THE CONTROVERSIAL strengthening of Kingston Bridge was the topic of Dundee Area Branch's joint meeting with the Institution of Structural Engineers last month.
The project was hit by lengthy delays and increased costs when it was revealed that methods being used were markedly similar to those adopted in repairing the Koror-Babeldaob Bridge in Palau, south-east Asia, which collapsed shortly afterwards, killing two people (NCE 4 June 1998).
Kingston Bridge, which carries the M8 over the River Clyde at Glasgow, was built 30 years ago to carry 30,000 vehicles a day. 'It now carries five times that number, ' said the Scottish Executive's Andrew Brodie, 'and it had suffered some serious structural defects.'
A detailed survey revealed the bridge was under strength in the deck, pier shafts and pile caps.
The deck had flattened by 30mm at mid-span and tension cracks had appeared underneath, Brodie explained.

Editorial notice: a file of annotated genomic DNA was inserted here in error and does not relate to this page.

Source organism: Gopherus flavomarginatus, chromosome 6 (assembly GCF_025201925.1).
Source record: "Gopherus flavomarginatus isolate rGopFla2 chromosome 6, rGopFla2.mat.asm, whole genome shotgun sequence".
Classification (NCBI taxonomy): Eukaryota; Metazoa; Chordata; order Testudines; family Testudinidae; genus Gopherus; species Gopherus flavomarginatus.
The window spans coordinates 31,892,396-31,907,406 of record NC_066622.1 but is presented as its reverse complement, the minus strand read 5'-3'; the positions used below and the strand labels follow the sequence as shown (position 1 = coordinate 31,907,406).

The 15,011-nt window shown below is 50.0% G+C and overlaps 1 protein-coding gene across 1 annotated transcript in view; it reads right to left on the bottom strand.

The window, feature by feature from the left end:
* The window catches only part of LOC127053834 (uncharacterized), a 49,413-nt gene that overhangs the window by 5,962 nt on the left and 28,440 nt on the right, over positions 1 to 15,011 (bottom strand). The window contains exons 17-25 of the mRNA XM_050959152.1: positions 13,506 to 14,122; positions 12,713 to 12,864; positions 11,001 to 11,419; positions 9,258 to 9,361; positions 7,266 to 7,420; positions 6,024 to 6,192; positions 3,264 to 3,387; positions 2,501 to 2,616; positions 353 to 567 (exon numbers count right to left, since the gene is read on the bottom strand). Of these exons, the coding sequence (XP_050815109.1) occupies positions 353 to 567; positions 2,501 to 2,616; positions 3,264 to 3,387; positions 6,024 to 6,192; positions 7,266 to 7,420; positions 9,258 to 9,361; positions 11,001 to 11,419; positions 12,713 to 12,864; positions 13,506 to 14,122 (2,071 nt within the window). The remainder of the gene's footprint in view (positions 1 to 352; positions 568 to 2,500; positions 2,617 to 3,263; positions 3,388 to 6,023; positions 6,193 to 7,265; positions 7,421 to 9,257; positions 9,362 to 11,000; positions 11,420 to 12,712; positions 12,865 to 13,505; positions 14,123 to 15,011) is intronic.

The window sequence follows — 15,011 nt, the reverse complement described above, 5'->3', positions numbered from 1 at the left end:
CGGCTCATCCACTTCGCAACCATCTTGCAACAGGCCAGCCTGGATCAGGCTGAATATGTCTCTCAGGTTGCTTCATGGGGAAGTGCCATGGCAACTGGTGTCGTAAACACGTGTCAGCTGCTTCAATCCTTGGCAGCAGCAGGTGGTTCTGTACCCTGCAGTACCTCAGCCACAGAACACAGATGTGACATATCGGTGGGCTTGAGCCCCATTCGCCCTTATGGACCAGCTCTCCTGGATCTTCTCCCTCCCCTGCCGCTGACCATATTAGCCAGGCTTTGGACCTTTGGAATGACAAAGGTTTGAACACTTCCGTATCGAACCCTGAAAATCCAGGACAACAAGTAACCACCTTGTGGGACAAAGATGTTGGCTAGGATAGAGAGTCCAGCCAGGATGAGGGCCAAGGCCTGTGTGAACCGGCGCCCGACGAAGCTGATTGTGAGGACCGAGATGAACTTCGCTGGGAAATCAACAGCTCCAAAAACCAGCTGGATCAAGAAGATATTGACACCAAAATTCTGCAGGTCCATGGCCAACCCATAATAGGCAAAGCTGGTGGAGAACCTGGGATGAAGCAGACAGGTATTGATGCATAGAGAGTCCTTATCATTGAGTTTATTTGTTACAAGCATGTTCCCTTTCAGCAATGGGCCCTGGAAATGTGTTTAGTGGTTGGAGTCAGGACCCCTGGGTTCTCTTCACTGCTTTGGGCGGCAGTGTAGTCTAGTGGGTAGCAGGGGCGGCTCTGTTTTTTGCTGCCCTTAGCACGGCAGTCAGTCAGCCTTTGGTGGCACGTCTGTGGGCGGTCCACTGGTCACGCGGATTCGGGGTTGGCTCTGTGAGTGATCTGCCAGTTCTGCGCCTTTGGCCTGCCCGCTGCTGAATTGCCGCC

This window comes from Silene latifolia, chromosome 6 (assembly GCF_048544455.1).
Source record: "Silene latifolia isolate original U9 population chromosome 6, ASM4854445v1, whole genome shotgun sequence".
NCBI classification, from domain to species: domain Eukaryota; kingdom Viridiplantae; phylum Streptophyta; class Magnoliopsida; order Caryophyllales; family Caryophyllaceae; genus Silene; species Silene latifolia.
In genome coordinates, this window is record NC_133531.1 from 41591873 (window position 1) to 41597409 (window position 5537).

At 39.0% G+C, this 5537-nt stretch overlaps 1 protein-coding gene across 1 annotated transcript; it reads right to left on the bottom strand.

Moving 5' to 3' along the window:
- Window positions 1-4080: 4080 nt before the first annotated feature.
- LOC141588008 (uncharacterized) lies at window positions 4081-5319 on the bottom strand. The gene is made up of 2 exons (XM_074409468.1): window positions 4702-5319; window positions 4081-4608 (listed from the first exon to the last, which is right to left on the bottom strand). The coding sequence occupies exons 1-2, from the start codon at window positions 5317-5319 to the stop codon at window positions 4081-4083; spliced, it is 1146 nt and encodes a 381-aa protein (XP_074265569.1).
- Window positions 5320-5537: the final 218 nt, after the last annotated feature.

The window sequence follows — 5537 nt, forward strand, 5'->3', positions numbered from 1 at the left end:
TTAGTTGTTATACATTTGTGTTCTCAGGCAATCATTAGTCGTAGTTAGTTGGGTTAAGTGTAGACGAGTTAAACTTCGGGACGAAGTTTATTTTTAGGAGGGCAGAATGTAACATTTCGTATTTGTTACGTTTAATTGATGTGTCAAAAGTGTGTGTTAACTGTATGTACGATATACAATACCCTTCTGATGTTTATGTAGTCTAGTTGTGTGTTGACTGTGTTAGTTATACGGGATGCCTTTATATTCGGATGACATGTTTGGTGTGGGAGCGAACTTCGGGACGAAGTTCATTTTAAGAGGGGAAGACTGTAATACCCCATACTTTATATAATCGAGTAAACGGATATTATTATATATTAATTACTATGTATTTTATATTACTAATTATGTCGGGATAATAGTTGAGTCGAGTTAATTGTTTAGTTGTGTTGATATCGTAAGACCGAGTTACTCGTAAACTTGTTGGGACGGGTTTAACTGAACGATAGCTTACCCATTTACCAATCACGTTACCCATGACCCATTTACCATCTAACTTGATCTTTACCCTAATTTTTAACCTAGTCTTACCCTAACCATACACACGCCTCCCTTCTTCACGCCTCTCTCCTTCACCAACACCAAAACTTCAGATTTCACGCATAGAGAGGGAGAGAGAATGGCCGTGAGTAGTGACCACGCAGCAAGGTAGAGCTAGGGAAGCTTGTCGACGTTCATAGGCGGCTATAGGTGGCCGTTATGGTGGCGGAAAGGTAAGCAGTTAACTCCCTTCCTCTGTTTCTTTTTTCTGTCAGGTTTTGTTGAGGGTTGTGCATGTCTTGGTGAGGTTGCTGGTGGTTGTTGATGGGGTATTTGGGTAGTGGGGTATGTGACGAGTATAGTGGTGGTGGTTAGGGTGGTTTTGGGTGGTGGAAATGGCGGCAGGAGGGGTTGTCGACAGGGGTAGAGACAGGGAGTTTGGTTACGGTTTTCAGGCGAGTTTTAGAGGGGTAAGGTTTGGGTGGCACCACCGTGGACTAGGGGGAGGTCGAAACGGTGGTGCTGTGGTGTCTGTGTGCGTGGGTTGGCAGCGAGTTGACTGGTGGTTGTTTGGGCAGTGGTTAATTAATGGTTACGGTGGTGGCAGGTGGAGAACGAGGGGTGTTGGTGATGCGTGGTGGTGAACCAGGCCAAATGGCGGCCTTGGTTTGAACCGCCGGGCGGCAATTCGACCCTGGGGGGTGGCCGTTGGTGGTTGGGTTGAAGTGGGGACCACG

With the aid of a simplified model Brodie explained the potential collapse mechanism, and how it had become vital to deal urgently with the problems.
Glasgow City Council engineer in charge of the strengthening work, Ian Telford, then illustrated how the deck was strengthened by installing external pre-stressing cables in the hollow, concrete box girder .
With the project team acutely aware of the disaster in Palau, the work was carried out in stages, carefully monitored by remote reading deflection gauges accurate to 0.1mm.
The second stage, Telford explained, was to lift the entire cantilever deck to allow the defective steel rocker bearings to be removed, and the existing piers to be demolished and rebuilt.
The delicate operation called for a sophisticated control system for the 1,000t lifting and lateral restraint jacks, as well as a second set of jacks ready to take the load should any failure of the main jacks occur.